Skip to main content

Healthy futures: Supporting and promoting the health needs of looked after children

Case studies

All children have health needs, and local authorities now have a major role in meeting these. But looked after children and young people have higher levels of health needs than their peers, and these are often met less successfully – leading to poorer outcomes. In particular, they have significantly more prevalent and more serious emotional and mental health needs (mainly because of the frequency with which these children enter care with problems arising from poverty, abuse, neglect, or trauma from other family circumstances).

This does not mean that every child or young person who is looked after has greater needs. But practitioners providing services to children and young people, and

to families with children, should be aware of the increased likelihood that this might be so. And ‘the system’ must be able to identify those individuals whose needs are greater and to provide the support they need, both in a timely manner. Getting this right can change lives.Local authorities have a twofold responsibility for looked after children: their corporate parenting role; and their public health role, which applies across the whole community, but requires particular consideration in respect of looked after children and young people.

There are around 70,000 looked after children in England, according to government statistics, the majority (60 per cent) of whom become looked after due to abuse or neglect; most (75 per cent) are placed with foster carers. Fifty-six per cent of placements (38 per cent of foster placements) are outside the placing local authority’s boundary; 18 per cent (14 per cent of foster placements) are over 20 miles from the child’s home. The relevance of these statistics will become apparent below.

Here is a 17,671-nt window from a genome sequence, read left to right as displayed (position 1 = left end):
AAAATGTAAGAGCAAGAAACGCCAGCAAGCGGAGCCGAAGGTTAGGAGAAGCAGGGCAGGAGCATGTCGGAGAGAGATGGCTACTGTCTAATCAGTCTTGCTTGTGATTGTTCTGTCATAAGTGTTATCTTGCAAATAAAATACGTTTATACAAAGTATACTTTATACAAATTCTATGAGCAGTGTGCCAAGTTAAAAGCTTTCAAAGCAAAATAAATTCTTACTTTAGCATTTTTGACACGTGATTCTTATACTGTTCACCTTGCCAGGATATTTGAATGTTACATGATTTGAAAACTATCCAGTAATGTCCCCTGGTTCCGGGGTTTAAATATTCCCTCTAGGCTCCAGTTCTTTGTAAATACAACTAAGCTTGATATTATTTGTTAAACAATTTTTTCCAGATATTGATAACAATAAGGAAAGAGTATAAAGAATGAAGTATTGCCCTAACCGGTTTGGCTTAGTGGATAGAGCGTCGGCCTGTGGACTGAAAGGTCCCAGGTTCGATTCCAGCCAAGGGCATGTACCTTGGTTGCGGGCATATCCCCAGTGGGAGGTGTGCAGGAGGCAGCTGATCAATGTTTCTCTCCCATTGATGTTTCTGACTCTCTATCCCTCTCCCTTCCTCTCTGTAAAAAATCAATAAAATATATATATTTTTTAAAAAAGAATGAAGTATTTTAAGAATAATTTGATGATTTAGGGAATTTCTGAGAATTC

The following sections cover some key statistics on the main additional health needs looked after children and young people experience; some underlying themes and key messages; local councils responsibilities and some questions for members to raise locally.

In recognition of the work that is already underway in many local areas, there are seven case studies of positive initiatives in local authorities around the country. These provide a useful starting point for local councils to take practical action in their own areas.